For decades, much of what makes the French Riviera such an attractive locale (including, of course, the climate, culture, and scenery) is that it’s a very enjoyable environment to live in. For any potential transplant debating a move to a new country, crime is certainly an issue taken into serious consideration. Here, Montenegro actually outpaces European countries such as France, while landing only one spot behind the U.K. (this is according to rankings from the 2018 Global Peace Index, which takes into consideration such indicators as relations with neighboring countries, terrorist activity, and levels of violent crime, among others). But that doesn’t mean that Montenegro isn’t still a risk for investors looking to strike gold on the next French Riviera. While Montenegro has taken serious steps to adding more stability and economic promise for its future (such as their recent ascension into NATO in 2017, a move that’s setting the Balkan nation one step closer to finally join the European Union), there’s still much work to be done.

As the saying goes, where there’s risk, there’s also reward, and it’s evident that there are many people in the world who are betting big on Montenegro’s success in the near future. It’s not uncommon to travel through the scenic little villages along the Adriatic coast (such as Kotor or Budva) and see multimillion-dollar homes being built in the surrounding mountainsides. Yet, unlike St. Tropez, Cannes, or Monaco, many of these massive estates don’t have legitimate roads leading to them but rather potholed, dirt-laden paths that are in serious need of repair. In fact, Montenegro is the only country in Europe that doesn’t currently have a highway (for what it’s worth, the country also doesn’t have a single McDonald’s). The lack of a highway leaves many government officials nervous about their fate in an increasingly globalized economy. Recently, however, the government signed a multibillion-dollar deal with the Chinese government to build a highway that would span some hundred miles of road. The massive infrastructure project, which has its share of skeptics, is intended to connect the port city of Bar with the Serbian town of Boljare. Due to the many lakes and mountains that pepper Montenegro‘s diverse landscape, this route currently takes approximately four hours to complete. With the new highway, however, the drive would be cut in half.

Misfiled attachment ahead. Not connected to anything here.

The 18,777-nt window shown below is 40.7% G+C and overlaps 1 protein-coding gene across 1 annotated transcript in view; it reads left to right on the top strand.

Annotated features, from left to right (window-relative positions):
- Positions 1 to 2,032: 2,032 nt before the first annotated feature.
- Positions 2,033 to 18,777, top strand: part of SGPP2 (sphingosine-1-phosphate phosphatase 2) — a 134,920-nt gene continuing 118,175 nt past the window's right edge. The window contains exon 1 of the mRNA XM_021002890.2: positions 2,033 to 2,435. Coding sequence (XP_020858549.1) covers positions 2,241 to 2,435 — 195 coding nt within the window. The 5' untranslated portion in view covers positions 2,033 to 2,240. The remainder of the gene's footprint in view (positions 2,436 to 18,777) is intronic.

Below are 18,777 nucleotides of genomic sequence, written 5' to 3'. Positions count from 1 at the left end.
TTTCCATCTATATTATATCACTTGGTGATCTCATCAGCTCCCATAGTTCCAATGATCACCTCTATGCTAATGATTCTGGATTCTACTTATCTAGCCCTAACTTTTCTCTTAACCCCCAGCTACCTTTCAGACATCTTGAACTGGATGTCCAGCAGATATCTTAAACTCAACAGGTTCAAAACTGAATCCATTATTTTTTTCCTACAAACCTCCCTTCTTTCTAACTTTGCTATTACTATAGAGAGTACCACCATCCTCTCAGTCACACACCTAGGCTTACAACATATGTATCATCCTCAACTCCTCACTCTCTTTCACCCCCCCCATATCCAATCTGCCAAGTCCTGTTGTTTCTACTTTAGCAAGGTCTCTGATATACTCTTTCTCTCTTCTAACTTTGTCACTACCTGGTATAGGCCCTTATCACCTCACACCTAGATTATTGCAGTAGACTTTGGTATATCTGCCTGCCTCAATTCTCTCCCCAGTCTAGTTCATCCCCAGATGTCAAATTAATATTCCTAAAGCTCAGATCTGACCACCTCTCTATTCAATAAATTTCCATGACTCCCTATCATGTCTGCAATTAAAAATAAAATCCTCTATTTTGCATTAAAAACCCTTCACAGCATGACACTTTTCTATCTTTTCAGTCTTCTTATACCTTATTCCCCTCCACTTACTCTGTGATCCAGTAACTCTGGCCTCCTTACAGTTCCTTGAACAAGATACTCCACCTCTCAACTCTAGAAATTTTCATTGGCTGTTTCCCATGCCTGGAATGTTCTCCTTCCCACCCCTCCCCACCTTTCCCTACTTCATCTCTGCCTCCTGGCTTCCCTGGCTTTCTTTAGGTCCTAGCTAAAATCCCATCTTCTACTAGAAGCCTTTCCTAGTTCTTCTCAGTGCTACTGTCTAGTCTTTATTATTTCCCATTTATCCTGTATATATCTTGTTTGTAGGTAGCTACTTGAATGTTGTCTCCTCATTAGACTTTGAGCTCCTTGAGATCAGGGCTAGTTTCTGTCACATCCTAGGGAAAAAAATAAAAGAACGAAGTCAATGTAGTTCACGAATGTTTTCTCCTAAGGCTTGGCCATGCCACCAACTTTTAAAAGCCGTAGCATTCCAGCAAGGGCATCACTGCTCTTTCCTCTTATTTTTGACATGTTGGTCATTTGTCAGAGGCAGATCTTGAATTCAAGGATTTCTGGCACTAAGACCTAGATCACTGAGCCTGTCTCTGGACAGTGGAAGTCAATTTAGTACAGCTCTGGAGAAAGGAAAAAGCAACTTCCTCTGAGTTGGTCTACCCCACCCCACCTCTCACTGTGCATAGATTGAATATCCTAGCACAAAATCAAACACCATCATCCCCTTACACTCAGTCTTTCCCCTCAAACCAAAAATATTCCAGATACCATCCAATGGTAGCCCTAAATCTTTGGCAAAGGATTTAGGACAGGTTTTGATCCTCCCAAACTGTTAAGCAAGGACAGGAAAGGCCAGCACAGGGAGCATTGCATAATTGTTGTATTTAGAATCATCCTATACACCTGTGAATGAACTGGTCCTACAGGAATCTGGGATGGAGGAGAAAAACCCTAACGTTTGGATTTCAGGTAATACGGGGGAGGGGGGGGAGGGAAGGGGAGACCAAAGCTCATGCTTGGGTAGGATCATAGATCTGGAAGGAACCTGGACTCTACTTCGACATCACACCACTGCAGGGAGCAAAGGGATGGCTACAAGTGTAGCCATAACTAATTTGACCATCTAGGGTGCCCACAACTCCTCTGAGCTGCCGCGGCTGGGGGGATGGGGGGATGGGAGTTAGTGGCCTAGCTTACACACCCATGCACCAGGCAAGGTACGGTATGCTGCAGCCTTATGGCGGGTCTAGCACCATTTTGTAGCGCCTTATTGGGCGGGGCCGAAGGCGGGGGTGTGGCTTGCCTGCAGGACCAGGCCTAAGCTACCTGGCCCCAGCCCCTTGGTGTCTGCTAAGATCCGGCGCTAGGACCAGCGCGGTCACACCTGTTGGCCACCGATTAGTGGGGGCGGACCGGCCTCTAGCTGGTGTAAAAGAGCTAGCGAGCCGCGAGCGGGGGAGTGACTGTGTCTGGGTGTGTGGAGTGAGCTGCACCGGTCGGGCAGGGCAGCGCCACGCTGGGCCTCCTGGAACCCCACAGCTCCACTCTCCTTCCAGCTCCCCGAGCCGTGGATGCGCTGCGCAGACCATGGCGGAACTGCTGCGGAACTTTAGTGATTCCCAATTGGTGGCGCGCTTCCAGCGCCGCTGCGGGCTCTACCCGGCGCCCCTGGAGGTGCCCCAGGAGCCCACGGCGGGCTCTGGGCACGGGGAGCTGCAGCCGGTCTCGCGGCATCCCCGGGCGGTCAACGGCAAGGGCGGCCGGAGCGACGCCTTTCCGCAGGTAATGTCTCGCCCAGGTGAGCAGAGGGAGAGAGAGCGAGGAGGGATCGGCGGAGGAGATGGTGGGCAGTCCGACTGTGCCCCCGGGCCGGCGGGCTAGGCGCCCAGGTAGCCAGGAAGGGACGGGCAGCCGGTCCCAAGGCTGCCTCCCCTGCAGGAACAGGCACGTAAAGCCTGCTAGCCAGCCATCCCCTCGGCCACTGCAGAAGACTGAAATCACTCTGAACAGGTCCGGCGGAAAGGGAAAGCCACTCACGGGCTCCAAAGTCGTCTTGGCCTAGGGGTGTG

The terms of the deal for this Chinese-funded highway are such that if Montenegro is unable to pay the roughly $3.2 billion back by 2040 (at a 2 percent rate of interest), then the Chinese government can seize certain parts of Montenegro’s territory. Such are the risks some investors are willing to take with this small, beautiful coastal country. Who knows? With Montenegro’s current trajectory in building luxurious hotels, and its propensity to lure deep-pocketed investors, maybe in the not-so-distant future the roles will be reversed: A young novelist will sit at a table and, in his or her book, write a scene involving the splendors and luxe throughout "ritzy Montenegro."